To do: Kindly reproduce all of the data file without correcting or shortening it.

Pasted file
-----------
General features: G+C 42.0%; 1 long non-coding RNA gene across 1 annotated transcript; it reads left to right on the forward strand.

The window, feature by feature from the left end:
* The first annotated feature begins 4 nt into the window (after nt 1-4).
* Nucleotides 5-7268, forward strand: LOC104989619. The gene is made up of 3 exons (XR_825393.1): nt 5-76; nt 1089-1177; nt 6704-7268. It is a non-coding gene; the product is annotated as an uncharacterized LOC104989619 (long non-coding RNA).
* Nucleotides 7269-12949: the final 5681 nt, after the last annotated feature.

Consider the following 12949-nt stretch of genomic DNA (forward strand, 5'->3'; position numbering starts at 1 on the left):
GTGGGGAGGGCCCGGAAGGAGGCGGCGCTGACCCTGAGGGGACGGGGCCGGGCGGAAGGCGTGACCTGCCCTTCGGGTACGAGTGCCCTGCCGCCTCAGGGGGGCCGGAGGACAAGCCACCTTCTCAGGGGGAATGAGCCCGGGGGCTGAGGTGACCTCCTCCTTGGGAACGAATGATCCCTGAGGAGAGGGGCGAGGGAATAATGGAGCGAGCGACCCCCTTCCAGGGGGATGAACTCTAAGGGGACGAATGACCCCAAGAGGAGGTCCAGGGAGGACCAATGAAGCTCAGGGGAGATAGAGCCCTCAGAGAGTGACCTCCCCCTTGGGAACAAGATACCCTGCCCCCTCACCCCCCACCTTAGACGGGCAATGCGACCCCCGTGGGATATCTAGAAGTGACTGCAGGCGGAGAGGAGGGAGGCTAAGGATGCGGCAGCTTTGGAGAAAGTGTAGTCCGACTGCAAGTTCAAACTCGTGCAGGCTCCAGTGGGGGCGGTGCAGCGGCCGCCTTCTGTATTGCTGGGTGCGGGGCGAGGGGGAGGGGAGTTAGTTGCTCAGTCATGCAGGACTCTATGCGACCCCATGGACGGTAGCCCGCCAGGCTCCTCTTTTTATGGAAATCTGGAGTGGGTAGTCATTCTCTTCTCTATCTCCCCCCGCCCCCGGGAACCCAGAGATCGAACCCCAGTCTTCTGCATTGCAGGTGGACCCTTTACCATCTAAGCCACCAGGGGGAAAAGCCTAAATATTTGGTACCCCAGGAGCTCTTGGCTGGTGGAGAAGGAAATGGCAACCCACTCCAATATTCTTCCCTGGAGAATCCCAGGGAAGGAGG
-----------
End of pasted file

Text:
General features: G+C 42.0%; 1 long non-coding RNA gene across 1 annotated transcript; it reads left to right on the forward strand.

The window, feature by feature from the left end:
* The first annotated feature begins 4 nt into the window (after nt 1-4).
* Nucleotides 5-7268, forward strand: LOC104989619. The gene is made up of 3 exons (XR_825393.1): nt 5-76; nt 1089-1177; nt 6704-7268. It is a non-coding gene; the product is annotated as an uncharacterized LOC104989619 (long non-coding RNA).
* Nucleotides 7269-12949: the final 5681 nt, after the last annotated feature.

Consider the following 12949-nt stretch of genomic DNA (forward strand, 5'->3'; position numbering starts at 1 on the left):
GTGGGGAGGGCCCGGAAGGAGGCGGCGCTGACCCTGAGGGGACGGGGCCGGGCGGAAGGCGTGACCTGCCCTTCGGGTACGAGTGCCCTGCCGCCTCAGGGGGGCCGGAGGACAAGCCACCTTCTCAGGGGGAATGAGCCCGGGGGCTGAGGTGACCTCCTCCTTGGGAACGAATGATCCCTGAGGAGAGGGGCGAGGGAATAATGGAGCGAGCGACCCCCTTCCAGGGGGATGAACTCTAAGGGGACGAATGACCCCAAGAGGAGGTCCAGGGAGGACCAATGAAGCTCAGGGGAGATAGAGCCCTCAGAGAGTGACCTCCCCCTTGGGAACAAGATACCCTGCCCCCTCACCCCCCACCTTAGACGGGCAATGCGACCCCCGTGGGATATCTAGAAGTGACTGCAGGCGGAGAGGAGGGAGGCTAAGGATGCGGCAGCTTTGGAGAAAGTGTAGTCCGACTGCAAGTTCAAACTCGTGCAGGCTCCAGTGGGGGCGGTGCAGCGGCCGCCTTCTGTATTGCTGGGTGCGGGGCGAGGGGGAGGGGAGTTAGTTGCTCAGTCATGCAGGACTCTATGCGACCCCATGGACGGTAGCCCGCCAGGCTCCTCTTTTTATGGAAATCTGGAGTGGGTAGTCATTCTCTTCTCTATCTCCCCCCGCCCCCGGGAACCCAGAGATCGAACCCCAGTCTTCTGCATTGCAGGTGGACCCTTTACCATCTAAGCCACCAGGGGGAAAAGCCTAAATATTTGGTACCCCAGGAGCTCTTGGCTGGTGGAGAAGGAAATGGCAACCCACTCCAATATTCTTCCCTGGAGAATCCCAGGGAAGGAGG